Since beginning the Blog, many of you have written in response “I’m (or) Mom (or) Dad (is) in Hospice now”, to tell me about the profound step that this comment encompasses… The thoughts about antibiotics and other meds that might take this away were there right behind the eyes, but the rational self repeated again that there is no way to delay or hurry death. We all die, so everyone you meet today will join you and hopefully whatever has been your own most glorious mental image of heaven will begin to surround you. I don’t know the great mystery.

The disease is most profoundly involved in my left lung. If I take a huge breath, the lung informs me “Don’t do that”. The loud, constant hacking must be annoying, but the caregivers assure me it is “nothing”. I think “hah!” but drop the subject. My life has not changed greatly since last week,that is, in the cadence of how the days move but as I go through it feels like its takes me a long, long time. I am inhaling oxygen and I reel a little when I walk, so you can imagine someone hovering, right? My energy no longer exists and I am getting confused about what day it is.
There. That is the way this feels today. I think I’ll give “The Disease” a big font.

We have found the readings from the Psalms to have the cadence of comfort…Psalm 121, Psalm 112, and on and onward. The best prayers seem to come from childhood. “Now I lay me down to sleep, I pray thee Lord my soul to keep. Asking thee to watch and keep, and to send me quiet sleep.” Perhaps that prayer repeated hundreds of times throughout this life comforts because here is the same God that made me always feel safe. I think we all had a “Pneumonia Moment” when we signed the Hospice papers, and the fact that I am still here is a happy surprise.

August 3, 2010

Filed under: — Constance at 7:23 pm on Tuesday, August 3, 2010

Most of us have sung “This Train is Bound for Glory, This Train” at some camp or another, and meeting the hospice nurse was standing on the platform and choosing that train over all the others. The most compelling thing from Hospice is the philosophy of “quality of life”. One has to shift the hope away from other outcomes and also force the brain into “living in the now”. Measured that way, I have a good quality of life at Sanctuary. My pneumonia was conquered by the antibiotics and my lungs are nearly clear now. I use the oxygen each day because of the shortness of breath, but I also go for short walks outdoors with Charles or John-paul.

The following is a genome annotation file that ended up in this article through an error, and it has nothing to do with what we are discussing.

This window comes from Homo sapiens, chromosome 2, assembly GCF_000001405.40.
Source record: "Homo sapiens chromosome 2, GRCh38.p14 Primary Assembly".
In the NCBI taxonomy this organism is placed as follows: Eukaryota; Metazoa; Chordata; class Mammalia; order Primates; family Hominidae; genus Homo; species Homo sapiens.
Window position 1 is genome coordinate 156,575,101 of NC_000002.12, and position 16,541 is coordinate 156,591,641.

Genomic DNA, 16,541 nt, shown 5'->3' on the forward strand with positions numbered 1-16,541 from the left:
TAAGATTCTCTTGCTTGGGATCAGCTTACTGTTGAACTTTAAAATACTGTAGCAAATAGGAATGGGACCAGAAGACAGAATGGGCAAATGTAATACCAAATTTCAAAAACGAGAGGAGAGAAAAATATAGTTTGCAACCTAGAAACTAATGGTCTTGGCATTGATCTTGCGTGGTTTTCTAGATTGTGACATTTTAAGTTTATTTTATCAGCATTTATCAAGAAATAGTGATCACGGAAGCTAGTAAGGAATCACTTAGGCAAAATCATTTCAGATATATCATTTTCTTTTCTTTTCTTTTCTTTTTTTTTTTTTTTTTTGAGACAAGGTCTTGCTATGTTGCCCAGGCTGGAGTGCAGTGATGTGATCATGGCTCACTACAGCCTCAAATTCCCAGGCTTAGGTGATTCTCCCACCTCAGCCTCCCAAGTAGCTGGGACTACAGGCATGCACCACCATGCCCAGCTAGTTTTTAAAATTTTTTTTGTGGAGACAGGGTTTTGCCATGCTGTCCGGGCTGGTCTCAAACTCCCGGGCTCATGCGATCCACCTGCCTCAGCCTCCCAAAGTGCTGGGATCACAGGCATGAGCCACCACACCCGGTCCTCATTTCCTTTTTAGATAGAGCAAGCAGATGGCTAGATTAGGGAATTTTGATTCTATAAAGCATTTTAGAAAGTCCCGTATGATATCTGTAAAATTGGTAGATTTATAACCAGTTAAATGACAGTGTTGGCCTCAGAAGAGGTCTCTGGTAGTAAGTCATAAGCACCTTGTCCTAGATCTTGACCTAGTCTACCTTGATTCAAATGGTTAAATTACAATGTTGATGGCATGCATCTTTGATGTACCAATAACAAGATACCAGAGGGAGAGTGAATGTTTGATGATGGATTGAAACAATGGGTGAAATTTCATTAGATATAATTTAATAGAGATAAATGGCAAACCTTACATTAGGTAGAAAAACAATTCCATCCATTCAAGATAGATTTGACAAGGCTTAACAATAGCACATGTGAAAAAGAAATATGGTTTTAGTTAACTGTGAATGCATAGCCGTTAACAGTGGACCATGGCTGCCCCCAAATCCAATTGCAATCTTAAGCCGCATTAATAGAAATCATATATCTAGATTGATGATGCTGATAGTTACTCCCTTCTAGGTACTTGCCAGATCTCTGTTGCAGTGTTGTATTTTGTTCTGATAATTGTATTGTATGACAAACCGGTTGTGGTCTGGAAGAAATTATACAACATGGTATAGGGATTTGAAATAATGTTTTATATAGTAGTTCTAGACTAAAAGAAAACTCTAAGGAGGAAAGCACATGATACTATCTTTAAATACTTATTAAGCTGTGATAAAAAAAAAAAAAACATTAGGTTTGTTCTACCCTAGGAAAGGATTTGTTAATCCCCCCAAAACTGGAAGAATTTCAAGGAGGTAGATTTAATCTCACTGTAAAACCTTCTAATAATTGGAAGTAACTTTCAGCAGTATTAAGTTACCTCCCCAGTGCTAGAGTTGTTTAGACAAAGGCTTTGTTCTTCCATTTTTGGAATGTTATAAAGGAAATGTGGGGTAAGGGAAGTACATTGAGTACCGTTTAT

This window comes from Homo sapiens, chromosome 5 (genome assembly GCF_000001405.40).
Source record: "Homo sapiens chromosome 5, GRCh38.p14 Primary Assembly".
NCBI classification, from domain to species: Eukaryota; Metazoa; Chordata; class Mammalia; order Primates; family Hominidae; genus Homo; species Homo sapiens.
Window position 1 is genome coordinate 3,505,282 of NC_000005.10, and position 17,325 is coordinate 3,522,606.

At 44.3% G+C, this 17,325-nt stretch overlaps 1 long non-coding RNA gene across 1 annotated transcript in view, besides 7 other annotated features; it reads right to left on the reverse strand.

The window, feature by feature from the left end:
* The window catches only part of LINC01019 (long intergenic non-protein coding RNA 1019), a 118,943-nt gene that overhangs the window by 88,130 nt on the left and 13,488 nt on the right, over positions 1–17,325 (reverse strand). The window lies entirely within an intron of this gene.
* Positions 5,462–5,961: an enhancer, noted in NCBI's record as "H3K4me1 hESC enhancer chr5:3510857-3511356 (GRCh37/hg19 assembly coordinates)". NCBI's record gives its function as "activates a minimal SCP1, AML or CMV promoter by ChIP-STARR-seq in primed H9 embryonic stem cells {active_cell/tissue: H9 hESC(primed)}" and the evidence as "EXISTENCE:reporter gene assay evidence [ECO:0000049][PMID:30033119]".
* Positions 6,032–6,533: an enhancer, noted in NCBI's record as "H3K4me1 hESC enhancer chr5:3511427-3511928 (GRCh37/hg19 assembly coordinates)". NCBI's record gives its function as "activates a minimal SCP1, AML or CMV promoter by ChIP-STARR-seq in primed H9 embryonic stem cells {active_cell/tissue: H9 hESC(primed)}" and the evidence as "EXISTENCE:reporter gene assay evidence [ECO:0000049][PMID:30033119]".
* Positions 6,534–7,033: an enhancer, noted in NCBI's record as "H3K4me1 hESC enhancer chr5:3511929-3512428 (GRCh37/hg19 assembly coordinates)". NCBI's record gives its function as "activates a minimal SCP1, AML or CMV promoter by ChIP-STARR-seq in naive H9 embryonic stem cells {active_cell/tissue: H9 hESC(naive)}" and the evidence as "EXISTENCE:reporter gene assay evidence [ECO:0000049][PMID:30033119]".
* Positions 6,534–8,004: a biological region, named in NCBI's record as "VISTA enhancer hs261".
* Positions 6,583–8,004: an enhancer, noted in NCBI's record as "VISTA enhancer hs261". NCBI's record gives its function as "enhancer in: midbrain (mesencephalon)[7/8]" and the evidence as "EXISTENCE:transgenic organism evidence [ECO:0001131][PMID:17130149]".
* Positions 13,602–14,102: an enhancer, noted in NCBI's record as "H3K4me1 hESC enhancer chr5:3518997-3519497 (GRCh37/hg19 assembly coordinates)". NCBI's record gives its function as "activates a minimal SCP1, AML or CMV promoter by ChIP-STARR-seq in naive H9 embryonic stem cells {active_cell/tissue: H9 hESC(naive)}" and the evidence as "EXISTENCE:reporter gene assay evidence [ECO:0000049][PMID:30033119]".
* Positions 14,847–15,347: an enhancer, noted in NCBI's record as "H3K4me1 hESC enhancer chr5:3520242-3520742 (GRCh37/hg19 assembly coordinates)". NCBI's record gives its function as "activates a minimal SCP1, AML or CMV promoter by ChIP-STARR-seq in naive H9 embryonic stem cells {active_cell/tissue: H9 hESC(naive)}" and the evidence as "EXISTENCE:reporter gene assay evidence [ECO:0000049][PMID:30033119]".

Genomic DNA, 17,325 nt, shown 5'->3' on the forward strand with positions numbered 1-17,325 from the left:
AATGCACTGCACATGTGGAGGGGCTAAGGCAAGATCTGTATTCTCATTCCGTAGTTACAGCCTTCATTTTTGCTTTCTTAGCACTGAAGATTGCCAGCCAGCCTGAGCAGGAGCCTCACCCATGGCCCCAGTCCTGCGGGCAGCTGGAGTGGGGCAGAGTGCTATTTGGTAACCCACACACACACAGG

I’ve just had my weekly meeting with the hospice nurse, and things are looking good. She gave me more information about the very last days – I think one is eased toward “the end” through these conversations. For example, I have a small rattle in the lower lobe of my right lung. (The pneumonia was in the left lung). I will use a device that encourages coughing out the unwanted material, but if the pneumonia comes back in the right lung, I will make a decision, and that is whether or not to ask for antibiotics again. What I hope is that the lung does not give in to any illness at any time. Over all, today has been a good day.

The former senior pastor at Plymouth Congregational said in a sermon, “If anything has life, then it will die.” I can’t remember what point he was making, but this statement has been helpful to me. I look out over Sanctuary and its incredible growth and teeming life, and I think, “All of this is going to die, and so shall we – everything dies”. What happens then is everyone’s own conjecture and as you can see from the comments, there are many beautiful scenarios. No one knows, though a good number of people would say they can feel spirits moving across the universe. For me it is time to “live by faith” as suggested many times and in many ways in the Bible. This is actually a difficult thing, to have absolute, unquestioning faith in God, but when one makes that great leap, peace will follow and the future becomes possible.